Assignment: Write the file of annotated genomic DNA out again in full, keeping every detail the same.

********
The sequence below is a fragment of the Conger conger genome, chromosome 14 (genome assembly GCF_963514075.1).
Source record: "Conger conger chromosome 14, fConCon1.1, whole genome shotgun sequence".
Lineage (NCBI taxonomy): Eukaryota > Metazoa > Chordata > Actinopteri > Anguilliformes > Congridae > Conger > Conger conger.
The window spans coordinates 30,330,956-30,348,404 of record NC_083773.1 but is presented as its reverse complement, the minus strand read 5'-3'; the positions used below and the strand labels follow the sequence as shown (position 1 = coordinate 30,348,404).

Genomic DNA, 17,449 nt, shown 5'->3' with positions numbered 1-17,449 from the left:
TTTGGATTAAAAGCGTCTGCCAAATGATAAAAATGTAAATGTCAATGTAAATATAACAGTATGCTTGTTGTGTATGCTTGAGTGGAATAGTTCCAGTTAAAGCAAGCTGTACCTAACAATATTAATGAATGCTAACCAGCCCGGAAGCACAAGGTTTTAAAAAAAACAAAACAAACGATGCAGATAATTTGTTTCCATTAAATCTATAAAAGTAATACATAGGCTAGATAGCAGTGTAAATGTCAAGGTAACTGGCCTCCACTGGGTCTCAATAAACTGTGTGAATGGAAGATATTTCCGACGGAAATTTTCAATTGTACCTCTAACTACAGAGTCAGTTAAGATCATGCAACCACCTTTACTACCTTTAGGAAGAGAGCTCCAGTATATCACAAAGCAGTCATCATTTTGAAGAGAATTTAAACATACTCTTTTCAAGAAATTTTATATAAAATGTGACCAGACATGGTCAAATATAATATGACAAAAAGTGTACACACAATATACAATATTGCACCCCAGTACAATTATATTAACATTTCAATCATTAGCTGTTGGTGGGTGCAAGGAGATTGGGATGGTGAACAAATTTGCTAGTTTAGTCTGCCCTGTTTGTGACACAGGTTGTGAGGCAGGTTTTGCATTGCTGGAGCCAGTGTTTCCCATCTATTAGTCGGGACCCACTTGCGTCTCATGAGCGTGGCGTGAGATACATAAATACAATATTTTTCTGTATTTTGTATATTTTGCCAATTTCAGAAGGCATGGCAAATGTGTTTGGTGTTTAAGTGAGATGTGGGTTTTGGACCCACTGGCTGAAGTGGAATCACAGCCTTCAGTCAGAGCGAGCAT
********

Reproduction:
The sequence below is a fragment of the Conger conger genome, chromosome 14 (genome assembly GCF_963514075.1).
Source record: "Conger conger chromosome 14, fConCon1.1, whole genome shotgun sequence".
Lineage (NCBI taxonomy): Eukaryota > Metazoa > Chordata > Actinopteri > Anguilliformes > Congridae > Conger > Conger conger.
The window spans coordinates 30,330,956-30,348,404 of record NC_083773.1 but is presented as its reverse complement, the minus strand read 5'-3'; the positions used below and the strand labels follow the sequence as shown (position 1 = coordinate 30,348,404).

Genomic DNA, 17,449 nt, shown 5'->3' with positions numbered 1-17,449 from the left:
TTTGGATTAAAAGCGTCTGCCAAATGATAAAAATGTAAATGTCAATGTAAATATAACAGTATGCTTGTTGTGTATGCTTGAGTGGAATAGTTCCAGTTAAAGCAAGCTGTACCTAACAATATTAATGAATGCTAACCAGCCCGGAAGCACAAGGTTTTAAAAAAAACAAAACAAACGATGCAGATAATTTGTTTCCATTAAATCTATAAAAGTAATACATAGGCTAGATAGCAGTGTAAATGTCAAGGTAACTGGCCTCCACTGGGTCTCAATAAACTGTGTGAATGGAAGATATTTCCGACGGAAATTTTCAATTGTACCTCTAACTACAGAGTCAGTTAAGATCATGCAACCACCTTTACTACCTTTAGGAAGAGAGCTCCAGTATATCACAAAGCAGTCATCATTTTGAAGAGAATTTAAACATACTCTTTTCAAGAAATTTTATATAAAATGTGACCAGACATGGTCAAATATAATATGACAAAAAGTGTACACACAATATACAATATTGCACCCCAGTACAATTATATTAACATTTCAATCATTAGCTGTTGGTGGGTGCAAGGAGATTGGGATGGTGAACAAATTTGCTAGTTTAGTCTGCCCTGTTTGTGACACAGGTTGTGAGGCAGGTTTTGCATTGCTGGAGCCAGTGTTTCCCATCTATTAGTCGGGACCCACTTGCGTCTCATGAGCGTGGCGTGAGATACATAAATACAATATTTTTCTGTATTTTGTATATTTTGCCAATTTCAGAAGGCATGGCAAATGTGTTTGGTGTTTAAGTGAGATGTGGGTTTTGGACCCACTGGCTGAAGTGGAATCACAGCCTTCAGTCAGAGCGAGCAT